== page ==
- Polling – Polling can be used in a variety of ways, such as asking your students to quickly offer a new idea on a topic, and the responses can be seen in real-time by the class. A single question poll following the presentation of a difficult topic can allow you to see if the students are ready to move on or if they need additional instruction on the current topic. Polling can be done with a simple show of hands, but more anonymous options, such as using polleverywhere.com or colored index cards, ensures more accurate results.
- Gamification/Challenges – Temporarily turning your classroom into a Jeopardy game or an online scavenger hunt provides an opportunity for students to engage in friendly competition while flexing their learning and building social connections.
- Concept Mapping – Students, using their own words and diagrams, make a visual that maps out the connections between course content. Concept mapping activates learning and retention of knowledge by requiring students to organize content in their own unique way. A concept map can be used as an additive organizational structure to build upon prior knowledge, brainstorming, conceptualizing connections. Asking students to compare concept maps or collaborate on creating one often reveals gaps in learning. Concept maps can be hand-drawn, produced with various graphic applications, or built with online whiteboard tools such as padlet.com or miro.com.
An example of an elaborate concept map.
- One-Minute Paper – A quick written task asking the students to summarize what they learned during the class and/or what they do not understand. One-minute papers can be completed on index cards and are usually low or no stakes. Consider asking students not to put their name on their One-Minute Paper, as you will get more honest and revealing answers to prompts focusing on where the students are still struggling.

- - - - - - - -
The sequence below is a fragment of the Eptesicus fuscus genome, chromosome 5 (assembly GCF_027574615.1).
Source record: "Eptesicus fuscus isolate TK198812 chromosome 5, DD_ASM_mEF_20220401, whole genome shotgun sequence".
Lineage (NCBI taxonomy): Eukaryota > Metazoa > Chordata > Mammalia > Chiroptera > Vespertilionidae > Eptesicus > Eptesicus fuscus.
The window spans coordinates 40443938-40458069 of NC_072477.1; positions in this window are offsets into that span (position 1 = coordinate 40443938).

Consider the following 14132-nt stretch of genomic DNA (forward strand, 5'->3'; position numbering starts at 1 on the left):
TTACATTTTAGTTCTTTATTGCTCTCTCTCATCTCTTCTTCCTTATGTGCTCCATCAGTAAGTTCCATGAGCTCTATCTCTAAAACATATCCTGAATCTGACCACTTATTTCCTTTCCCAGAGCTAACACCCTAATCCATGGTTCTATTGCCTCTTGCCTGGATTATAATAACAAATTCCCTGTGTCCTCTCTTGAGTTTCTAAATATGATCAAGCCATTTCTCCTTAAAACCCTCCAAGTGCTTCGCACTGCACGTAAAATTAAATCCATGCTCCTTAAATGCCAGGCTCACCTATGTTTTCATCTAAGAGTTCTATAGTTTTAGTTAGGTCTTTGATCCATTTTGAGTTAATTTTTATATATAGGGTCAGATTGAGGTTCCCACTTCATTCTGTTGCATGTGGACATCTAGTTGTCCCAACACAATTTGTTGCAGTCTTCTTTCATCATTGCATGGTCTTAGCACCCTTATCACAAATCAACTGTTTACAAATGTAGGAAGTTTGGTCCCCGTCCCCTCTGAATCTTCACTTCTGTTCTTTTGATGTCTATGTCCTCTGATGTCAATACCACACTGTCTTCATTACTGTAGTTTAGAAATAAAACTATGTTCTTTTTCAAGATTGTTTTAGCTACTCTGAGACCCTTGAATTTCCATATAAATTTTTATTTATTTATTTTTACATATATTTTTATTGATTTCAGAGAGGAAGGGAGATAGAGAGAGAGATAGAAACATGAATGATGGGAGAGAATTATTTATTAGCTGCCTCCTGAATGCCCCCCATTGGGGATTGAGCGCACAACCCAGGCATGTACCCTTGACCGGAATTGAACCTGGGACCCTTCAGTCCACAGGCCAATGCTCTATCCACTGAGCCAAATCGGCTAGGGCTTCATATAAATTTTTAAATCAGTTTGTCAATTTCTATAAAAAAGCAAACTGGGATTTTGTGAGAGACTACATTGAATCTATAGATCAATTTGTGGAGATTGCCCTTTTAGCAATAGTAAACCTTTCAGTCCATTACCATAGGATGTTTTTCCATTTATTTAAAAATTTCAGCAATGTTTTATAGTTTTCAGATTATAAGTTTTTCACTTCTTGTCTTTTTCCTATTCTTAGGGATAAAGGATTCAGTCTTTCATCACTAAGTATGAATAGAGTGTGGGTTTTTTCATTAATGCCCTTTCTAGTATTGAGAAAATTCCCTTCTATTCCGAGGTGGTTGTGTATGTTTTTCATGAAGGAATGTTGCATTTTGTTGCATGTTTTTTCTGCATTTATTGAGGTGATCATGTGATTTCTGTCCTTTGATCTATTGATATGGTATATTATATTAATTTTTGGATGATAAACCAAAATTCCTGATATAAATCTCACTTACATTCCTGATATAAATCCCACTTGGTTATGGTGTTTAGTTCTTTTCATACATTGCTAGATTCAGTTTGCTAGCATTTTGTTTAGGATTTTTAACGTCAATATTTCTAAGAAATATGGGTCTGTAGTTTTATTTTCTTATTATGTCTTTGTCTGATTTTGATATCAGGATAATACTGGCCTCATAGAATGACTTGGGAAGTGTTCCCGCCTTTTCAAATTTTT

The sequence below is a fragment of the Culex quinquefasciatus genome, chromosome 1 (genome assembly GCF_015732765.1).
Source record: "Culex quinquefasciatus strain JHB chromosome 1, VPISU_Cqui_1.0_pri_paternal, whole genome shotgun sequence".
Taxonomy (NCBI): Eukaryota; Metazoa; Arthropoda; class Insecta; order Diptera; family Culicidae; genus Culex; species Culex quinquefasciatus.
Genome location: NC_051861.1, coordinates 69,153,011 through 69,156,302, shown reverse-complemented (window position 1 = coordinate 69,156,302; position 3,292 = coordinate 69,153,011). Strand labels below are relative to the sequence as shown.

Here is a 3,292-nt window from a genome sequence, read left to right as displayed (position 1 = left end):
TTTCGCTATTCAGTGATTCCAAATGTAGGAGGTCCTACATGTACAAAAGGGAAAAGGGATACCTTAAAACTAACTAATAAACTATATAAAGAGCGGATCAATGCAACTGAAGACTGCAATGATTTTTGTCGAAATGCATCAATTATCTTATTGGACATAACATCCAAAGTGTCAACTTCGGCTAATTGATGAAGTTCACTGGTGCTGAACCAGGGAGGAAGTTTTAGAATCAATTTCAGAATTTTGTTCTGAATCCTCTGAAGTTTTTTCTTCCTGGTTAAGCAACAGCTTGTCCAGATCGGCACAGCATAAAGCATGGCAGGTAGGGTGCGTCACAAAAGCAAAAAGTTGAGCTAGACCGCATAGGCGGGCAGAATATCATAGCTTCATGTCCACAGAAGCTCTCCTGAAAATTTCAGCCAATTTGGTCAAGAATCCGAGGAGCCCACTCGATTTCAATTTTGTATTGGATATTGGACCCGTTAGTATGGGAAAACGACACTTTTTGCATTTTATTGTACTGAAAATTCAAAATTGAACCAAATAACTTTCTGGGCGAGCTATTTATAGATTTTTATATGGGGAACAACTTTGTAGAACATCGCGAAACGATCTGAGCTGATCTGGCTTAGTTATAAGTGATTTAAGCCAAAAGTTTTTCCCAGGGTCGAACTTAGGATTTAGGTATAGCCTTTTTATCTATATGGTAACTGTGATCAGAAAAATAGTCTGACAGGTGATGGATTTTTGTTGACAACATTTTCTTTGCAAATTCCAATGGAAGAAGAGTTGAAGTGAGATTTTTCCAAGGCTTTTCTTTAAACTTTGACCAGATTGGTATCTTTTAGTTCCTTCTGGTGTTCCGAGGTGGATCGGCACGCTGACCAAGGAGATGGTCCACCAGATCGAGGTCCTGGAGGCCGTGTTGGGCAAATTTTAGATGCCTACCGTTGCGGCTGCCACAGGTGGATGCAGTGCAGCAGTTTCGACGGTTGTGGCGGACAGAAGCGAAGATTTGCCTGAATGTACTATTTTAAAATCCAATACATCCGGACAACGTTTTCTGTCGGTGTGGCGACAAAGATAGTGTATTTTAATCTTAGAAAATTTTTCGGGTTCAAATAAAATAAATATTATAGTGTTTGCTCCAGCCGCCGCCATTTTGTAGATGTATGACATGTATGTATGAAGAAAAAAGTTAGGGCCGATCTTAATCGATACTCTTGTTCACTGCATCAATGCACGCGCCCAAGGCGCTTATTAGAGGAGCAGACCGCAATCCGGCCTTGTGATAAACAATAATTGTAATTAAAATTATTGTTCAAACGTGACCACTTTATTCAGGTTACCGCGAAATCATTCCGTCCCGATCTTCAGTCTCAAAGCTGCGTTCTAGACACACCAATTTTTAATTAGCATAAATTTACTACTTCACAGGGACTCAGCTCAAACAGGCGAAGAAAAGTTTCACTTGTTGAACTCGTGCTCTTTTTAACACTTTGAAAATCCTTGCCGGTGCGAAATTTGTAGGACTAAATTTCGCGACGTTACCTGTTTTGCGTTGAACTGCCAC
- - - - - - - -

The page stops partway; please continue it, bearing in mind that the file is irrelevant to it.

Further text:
A Helpful Hint
Don’t immediately try to implement every activity in every class. You will become frustrated and so will your students. Use the activities as they relate to and enhance your content and its implementation. Some activities will be less successful than others in your particular learning context, and this is part of learning what works for your students and your course objectives. But also keep in mind that facilitating learning activities is a skill and, like any skill, practice leads to improvement.
Temple Faculty who would like assistance planning a learning activity for their students, please remember that the CAT is here to help! Make an appointment to speak with one of our pedagogy specialists.
Freeman, S., Eddy, S.L., McDonough, M., Smith, M.K., Okorafor, N., Jordt, H., and Wenderoth, M.P. (2014). Active learning increases student performance in science, engineering, and mathematics. Proceedings of the National Academy of Sciences (PNAS), 111(23), 8410-8415.
Jennifer Zaylea is Digital Media Specialist at Temple’s Center for the Advancement of Teaching (CAT). Jeff Rients is Associate Director of Teaching and Learning Innovation at the CAT.